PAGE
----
Digital banking is not helping with the loss of mainstream banks on our high streets and the competition from so-called ‘challenger’ banks. As customers are facing cost of living concerns how banks respond is key.
The Competition and Markets Authority recently commissioned customer surveys to glean whether and on what basis individuals and businesses would recommend their current account banks.
The results were not great for the traditional high street banks even where they are not on the high street but were for the challengers and the digital operations on the market.
Overall, the top-ranked personal current account providers in Great Britain were Starling Bank, Monzo and first direct. Bottom of the list were: Royal Bank of Scotland, Virgin Money and TSB.
Overall, the top-ranked business current account providers in Great Britain were Starling Bank, Monzo and Handelsbanken. At the bottom were: The Co-operative Bank, Virgin Money and HSBC UK.
In response, several banks specified a focus on digital: quoted in the Financial Times Virgin Money spoke of “investment in compelling customer propositions and digital innovation”; TSB of “evolving our digital services” and HSBC of having “simplified a number of processes and introduced more digital tools”.
The question is whether it is easy to add on such tools and be a match for the fintech operations that are unencumbered by demands for high street services. Investment houses don’t have walk-in sales premises – do banks need them anymore?
One such fintech operator Tide (Tide Platform Limited) managed to achieve fourth spot for overall service for business current accounts in the survey, third place for online and mobile banking services and fourth spot again for relationship and account management.
Tide only set up in 2015 providing mobile-first banking services for small and medium sized enterprises. It enables businesses to set up a current account and get instant access to various financial services (including automated bookkeeping and integrated invoicing).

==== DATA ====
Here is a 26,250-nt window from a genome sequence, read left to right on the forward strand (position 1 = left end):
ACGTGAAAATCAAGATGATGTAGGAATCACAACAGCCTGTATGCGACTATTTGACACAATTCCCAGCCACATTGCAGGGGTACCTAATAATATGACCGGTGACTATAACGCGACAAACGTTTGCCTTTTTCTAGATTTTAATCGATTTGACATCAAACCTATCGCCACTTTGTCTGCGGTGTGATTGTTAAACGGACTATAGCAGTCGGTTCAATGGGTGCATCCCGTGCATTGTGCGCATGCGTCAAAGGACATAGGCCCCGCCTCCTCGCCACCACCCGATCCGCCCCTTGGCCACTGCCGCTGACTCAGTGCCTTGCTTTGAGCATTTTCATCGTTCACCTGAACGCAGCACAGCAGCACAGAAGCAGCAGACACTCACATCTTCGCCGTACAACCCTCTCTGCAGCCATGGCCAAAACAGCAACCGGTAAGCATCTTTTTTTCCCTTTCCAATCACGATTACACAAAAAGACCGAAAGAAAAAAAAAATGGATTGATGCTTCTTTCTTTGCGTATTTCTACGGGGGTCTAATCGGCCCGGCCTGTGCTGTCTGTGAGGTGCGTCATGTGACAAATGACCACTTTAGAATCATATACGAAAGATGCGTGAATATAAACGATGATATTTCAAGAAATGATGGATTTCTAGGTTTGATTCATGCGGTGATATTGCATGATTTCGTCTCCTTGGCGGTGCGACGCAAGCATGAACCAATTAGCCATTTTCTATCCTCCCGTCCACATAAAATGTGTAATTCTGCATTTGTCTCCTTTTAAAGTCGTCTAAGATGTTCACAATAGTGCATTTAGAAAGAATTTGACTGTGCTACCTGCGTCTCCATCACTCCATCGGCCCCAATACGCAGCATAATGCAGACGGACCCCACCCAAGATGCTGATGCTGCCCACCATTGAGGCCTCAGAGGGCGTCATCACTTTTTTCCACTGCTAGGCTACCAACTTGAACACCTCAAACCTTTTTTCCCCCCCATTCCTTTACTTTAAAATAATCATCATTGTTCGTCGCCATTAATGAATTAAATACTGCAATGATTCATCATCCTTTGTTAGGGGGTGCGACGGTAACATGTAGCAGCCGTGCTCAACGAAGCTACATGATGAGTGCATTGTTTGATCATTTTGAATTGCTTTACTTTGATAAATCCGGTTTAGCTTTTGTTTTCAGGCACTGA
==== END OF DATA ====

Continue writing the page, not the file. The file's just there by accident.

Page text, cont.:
As one of the first digital-only finance platforms in the UK to provide current accounts for businesses, one wonders when next the CMA looks at the sector, how many digital-only operators will have ousted the high street names.
Beyond current account facilities – when it comes to lending, elsewhere on the market there is iwoca, one of Europe’s largest small business lenders.
Research by iwoca reveals that despite rising economic concerns, 93 new businesses were created every hour across the UK in the first half of 2022. Analysis of Companies House data reveals that over 402,000 businesses were registered in the UK between January and June 2022, an increase of 18% from 340,500 over the same time period in 2021.
Seema Desai, iwoca’s Chief Operating Officer says: “Despite the prevailing headwinds of an impending recession, we are encouraged to see that so many businesses have been created during the first half of this year.
“As many of these businesses struggle with cash flow in the coming months due to skyrocketing business costs, it is vital that lenders step in to provide a helping hand.”
Iwoca says it does this, adapting to the needs of small businesses by deploying the latest embedded technology.
The high street names, that have SME lending arms may also be facing swifter/slicker competition from such fintech lenders, as they are in their current account offerings.